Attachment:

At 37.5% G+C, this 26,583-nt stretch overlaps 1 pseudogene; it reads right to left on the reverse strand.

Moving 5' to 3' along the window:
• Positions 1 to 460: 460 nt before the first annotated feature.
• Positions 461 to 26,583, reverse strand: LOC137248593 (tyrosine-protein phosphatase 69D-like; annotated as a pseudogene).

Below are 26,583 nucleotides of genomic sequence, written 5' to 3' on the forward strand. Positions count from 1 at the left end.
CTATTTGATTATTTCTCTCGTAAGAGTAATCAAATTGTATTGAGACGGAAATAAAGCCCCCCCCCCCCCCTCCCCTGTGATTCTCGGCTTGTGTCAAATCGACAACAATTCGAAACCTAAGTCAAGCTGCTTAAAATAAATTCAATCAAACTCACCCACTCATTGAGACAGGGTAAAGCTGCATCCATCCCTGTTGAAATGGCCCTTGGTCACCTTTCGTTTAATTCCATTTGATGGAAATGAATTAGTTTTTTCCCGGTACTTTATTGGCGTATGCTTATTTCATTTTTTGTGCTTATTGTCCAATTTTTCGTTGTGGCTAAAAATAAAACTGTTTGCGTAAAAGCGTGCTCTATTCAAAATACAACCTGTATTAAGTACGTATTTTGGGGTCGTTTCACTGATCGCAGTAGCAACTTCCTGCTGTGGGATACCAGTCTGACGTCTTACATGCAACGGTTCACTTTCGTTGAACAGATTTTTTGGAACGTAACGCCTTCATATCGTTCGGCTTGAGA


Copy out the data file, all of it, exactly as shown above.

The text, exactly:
At 37.5% G+C, this 26,583-nt stretch overlaps 1 pseudogene; it reads right to left on the reverse strand.

Moving 5' to 3' along the window:
• Positions 1 to 460: 460 nt before the first annotated feature.
• Positions 461 to 26,583, reverse strand: LOC137248593 (tyrosine-protein phosphatase 69D-like; annotated as a pseudogene).

Below are 26,583 nucleotides of genomic sequence, written 5' to 3' on the forward strand. Positions count from 1 at the left end.
CTATTTGATTATTTCTCTCGTAAGAGTAATCAAATTGTATTGAGACGGAAATAAAGCCCCCCCCCCCCCCTCCCCTGTGATTCTCGGCTTGTGTCAAATCGACAACAATTCGAAACCTAAGTCAAGCTGCTTAAAATAAATTCAATCAAACTCACCCACTCATTGAGACAGGGTAAAGCTGCATCCATCCCTGTTGAAATGGCCCTTGGTCACCTTTCGTTTAATTCCATTTGATGGAAATGAATTAGTTTTTTCCCGGTACTTTATTGGCGTATGCTTATTTCATTTTTTGTGCTTATTGTCCAATTTTTCGTTGTGGCTAAAAATAAAACTGTTTGCGTAAAAGCGTGCTCTATTCAAAATACAACCTGTATTAAGTACGTATTTTGGGGTCGTTTCACTGATCGCAGTAGCAACTTCCTGCTGTGGGATACCAGTCTGACGTCTTACATGCAACGGTTCACTTTCGTTGAACAGATTTTTTGGAACGTAACGCCTTCATATCGTTCGGCTTGAGA